August 17, 2015 AgriVisor Morning MarketWatch

Monday, August 17, 2015
***** Corn futures up 2 1/2 to 3 cents ahead of the break; soybeans higher by 4 1/4; Chicago wheat down 1 cent overnight. *****

   Weather still leaning favorable for U.S. row crops: Rainfall was lighter than expected this weekend across the Corn Belt. Indiana and northeastern Ohio enjoyed some good coverage on Saturday. The forecast still calls for rain this week. 
   Traders looking for crop condition ratings to fall: The weekly Crop Progress report will be released after the bell today. The consensus calls for combined 'good' or 'excellent' ratings to drop one point from the current 70 percent for corn and 63 percent for soybeans.
   NOPA crush report scheduled for today: 141.5 million bushels is the estimates for soybean crush in July. If realized, that figure would be down from last month's 142.5 million bushels, which was a record for the month of June. 
   Crop tours in full swing this week: Several crop tours will be conducted around the Midwest this week, including the closely-watched Pro Farmer tour. Private organizations will also be collecting survey data from producers to estimate yields. 
   Oil falling further with outside markets calm overnight: WTI crude futures are off another 1.5 percent as the production outlook remains bearish. U.S. stock index futures are quietly lower as traders deal with the fallout from China's currency devaluation. European markets will lend some guidance this week as Greek lawmakers work to ratify various policies related to the bailout.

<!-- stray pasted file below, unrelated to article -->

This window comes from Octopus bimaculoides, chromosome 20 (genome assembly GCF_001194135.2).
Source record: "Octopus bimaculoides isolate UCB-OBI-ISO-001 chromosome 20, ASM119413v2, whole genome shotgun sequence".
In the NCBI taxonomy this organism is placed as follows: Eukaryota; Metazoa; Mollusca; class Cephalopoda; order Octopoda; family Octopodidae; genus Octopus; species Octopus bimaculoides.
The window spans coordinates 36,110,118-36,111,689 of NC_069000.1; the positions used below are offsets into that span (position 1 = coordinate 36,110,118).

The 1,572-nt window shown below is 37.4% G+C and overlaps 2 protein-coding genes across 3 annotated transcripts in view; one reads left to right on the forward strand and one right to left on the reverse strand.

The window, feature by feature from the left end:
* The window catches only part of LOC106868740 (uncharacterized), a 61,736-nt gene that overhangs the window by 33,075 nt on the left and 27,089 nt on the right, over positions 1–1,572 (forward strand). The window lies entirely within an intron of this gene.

***** Live cattle futures face technical selling at the open; hogs likely to start on the defensive this week as cash expectations weigh on the market. *****

   Beef demand is proving solid but the outlook for supply remains a headwind. Liquidation was a feature of last week's futures trade after the rally that started in late July lost steam. 
   Hog futures are in a precarious position this week after expiration of the August contract leaves the October with a steep discount to the cash market. Cash prices held up last week against expectations for a weaker market. Traders still largely expect the cash market to do most of the work on convergence.